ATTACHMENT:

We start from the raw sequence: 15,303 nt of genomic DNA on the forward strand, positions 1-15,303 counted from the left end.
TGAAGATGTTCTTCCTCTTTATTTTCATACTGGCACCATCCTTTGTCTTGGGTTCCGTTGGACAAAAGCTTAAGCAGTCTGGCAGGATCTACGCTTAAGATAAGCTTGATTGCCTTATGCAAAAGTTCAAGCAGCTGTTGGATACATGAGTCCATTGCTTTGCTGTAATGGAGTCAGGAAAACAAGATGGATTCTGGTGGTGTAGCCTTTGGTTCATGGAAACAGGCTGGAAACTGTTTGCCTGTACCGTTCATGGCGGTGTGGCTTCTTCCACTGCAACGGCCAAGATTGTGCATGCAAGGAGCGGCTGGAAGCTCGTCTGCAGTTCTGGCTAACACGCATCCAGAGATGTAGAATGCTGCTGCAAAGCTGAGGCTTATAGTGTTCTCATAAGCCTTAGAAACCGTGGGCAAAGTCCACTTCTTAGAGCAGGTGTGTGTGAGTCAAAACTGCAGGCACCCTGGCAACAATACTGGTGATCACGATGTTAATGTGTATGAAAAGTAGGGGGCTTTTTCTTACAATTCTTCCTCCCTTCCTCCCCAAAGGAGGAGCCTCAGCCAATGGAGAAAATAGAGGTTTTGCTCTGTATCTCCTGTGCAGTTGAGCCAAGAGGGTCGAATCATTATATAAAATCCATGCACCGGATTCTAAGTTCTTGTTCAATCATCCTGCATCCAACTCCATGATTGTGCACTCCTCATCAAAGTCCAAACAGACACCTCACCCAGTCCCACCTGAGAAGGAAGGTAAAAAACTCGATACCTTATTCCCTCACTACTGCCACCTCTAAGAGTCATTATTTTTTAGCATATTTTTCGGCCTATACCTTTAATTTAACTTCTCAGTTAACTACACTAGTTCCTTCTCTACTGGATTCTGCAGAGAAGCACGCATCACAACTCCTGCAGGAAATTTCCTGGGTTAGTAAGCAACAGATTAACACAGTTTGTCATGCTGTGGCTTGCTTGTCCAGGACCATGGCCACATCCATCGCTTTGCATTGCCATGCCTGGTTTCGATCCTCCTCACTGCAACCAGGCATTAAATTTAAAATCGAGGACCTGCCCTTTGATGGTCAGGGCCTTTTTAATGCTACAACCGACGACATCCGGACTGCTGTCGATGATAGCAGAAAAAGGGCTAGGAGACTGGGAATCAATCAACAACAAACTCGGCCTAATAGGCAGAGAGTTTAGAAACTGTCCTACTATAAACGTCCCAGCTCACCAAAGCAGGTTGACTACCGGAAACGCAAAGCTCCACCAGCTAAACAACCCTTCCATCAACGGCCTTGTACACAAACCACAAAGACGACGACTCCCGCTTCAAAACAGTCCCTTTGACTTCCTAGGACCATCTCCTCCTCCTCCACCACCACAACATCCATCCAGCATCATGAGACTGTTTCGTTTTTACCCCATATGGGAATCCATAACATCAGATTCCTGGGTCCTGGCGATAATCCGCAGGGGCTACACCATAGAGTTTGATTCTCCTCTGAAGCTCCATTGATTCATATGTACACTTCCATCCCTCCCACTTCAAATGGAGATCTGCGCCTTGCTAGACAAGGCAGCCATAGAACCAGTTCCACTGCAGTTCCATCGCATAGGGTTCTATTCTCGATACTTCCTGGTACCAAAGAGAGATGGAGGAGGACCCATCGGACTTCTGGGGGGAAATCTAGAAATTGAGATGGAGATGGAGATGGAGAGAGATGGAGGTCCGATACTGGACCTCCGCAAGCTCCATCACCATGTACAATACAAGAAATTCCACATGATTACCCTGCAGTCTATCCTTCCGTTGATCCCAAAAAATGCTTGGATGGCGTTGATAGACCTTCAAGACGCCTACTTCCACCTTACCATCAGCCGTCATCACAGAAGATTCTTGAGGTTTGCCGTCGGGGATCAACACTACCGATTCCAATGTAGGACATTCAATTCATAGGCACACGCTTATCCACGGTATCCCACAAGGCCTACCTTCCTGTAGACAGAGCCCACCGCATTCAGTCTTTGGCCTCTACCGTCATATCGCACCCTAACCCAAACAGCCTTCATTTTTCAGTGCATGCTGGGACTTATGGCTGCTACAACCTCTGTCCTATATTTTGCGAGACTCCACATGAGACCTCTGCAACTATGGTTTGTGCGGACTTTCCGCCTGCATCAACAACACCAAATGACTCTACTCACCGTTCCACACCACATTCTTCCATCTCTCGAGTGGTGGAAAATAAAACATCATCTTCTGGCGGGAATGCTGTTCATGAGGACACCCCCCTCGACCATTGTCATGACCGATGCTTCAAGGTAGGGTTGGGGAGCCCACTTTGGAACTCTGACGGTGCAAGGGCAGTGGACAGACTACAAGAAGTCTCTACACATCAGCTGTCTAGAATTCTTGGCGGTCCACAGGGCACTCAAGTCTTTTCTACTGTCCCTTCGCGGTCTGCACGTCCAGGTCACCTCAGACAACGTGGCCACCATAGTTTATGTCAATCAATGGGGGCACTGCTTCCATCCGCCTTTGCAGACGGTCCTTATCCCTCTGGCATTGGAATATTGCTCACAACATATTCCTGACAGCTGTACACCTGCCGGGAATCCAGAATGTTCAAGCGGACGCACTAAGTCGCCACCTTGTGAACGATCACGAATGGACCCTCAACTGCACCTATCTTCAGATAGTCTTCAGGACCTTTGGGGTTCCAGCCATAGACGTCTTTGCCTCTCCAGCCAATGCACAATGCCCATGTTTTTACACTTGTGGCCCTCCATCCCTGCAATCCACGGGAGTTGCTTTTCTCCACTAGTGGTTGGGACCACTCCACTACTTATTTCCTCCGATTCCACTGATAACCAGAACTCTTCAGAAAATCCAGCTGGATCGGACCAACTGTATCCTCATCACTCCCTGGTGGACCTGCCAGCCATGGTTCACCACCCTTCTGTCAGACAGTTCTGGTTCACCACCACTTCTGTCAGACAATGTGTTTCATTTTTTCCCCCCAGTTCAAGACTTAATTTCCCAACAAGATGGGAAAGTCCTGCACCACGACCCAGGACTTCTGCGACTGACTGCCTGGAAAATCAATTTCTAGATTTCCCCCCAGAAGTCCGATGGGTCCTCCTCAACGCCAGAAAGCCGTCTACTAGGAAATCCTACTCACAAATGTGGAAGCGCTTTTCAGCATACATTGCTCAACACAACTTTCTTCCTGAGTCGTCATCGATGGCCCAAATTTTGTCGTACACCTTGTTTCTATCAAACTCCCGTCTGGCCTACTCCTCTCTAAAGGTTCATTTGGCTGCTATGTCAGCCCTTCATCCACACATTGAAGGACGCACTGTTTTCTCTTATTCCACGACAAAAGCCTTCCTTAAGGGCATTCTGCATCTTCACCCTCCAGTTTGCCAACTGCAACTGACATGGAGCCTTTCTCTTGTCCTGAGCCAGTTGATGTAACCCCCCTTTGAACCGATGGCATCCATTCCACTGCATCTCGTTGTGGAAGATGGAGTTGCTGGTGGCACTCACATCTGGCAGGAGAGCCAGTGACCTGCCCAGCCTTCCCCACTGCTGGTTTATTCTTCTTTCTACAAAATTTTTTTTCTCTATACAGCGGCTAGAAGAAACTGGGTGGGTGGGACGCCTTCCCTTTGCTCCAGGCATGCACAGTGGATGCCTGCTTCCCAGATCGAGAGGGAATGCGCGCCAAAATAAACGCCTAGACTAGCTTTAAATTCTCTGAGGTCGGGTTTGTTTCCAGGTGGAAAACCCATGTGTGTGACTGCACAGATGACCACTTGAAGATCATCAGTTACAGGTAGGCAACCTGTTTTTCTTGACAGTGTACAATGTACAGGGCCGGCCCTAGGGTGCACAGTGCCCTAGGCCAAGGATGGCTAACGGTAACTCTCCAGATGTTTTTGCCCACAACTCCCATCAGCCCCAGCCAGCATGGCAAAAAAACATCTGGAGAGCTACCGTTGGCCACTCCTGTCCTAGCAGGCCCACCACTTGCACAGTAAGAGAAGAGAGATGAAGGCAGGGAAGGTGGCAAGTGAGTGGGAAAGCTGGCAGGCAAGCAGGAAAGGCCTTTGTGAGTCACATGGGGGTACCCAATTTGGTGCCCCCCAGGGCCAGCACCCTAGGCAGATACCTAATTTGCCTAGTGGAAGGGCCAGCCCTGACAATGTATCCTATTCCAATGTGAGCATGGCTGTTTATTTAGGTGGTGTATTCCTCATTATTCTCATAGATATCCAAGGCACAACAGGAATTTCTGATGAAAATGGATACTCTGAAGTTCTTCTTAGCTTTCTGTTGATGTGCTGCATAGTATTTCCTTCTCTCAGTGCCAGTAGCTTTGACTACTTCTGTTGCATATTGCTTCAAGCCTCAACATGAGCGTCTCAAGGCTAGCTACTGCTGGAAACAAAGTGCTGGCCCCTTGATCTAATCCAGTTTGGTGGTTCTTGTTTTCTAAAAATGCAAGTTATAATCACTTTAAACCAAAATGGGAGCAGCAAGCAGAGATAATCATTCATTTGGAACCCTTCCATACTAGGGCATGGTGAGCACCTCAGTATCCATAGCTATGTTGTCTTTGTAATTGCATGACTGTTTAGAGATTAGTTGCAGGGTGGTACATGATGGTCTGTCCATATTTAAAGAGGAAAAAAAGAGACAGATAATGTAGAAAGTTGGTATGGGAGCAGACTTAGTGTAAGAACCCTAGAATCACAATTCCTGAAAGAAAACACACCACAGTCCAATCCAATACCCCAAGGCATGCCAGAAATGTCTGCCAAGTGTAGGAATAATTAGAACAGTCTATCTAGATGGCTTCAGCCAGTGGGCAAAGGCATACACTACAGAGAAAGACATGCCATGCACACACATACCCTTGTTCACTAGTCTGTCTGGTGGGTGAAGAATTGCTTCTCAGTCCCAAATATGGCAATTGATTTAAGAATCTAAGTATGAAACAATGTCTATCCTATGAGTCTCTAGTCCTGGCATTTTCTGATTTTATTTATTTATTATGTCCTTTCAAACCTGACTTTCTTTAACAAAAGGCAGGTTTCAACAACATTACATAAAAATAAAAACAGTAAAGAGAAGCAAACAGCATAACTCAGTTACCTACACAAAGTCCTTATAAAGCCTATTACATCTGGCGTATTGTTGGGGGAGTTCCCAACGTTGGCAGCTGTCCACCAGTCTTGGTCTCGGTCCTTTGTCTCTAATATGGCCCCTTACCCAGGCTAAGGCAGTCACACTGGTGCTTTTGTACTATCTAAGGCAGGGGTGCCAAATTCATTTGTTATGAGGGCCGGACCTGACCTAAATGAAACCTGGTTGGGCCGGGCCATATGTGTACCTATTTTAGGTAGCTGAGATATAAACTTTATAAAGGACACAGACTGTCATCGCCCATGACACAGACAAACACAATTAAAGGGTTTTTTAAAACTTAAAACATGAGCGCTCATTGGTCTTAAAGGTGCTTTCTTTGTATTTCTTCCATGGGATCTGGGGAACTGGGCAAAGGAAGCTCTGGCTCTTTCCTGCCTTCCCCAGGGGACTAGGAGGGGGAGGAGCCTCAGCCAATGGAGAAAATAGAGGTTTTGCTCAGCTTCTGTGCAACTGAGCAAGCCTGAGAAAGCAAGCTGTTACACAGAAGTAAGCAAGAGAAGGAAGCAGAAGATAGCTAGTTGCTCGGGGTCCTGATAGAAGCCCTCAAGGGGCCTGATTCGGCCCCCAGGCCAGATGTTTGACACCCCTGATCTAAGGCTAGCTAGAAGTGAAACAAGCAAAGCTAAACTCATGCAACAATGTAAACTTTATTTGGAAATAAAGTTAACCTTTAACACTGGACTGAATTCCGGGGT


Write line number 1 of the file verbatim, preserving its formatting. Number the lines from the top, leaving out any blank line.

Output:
We start from the raw sequence: 15,303 nt of genomic DNA on the forward strand, positions 1-15,303 counted from the left end.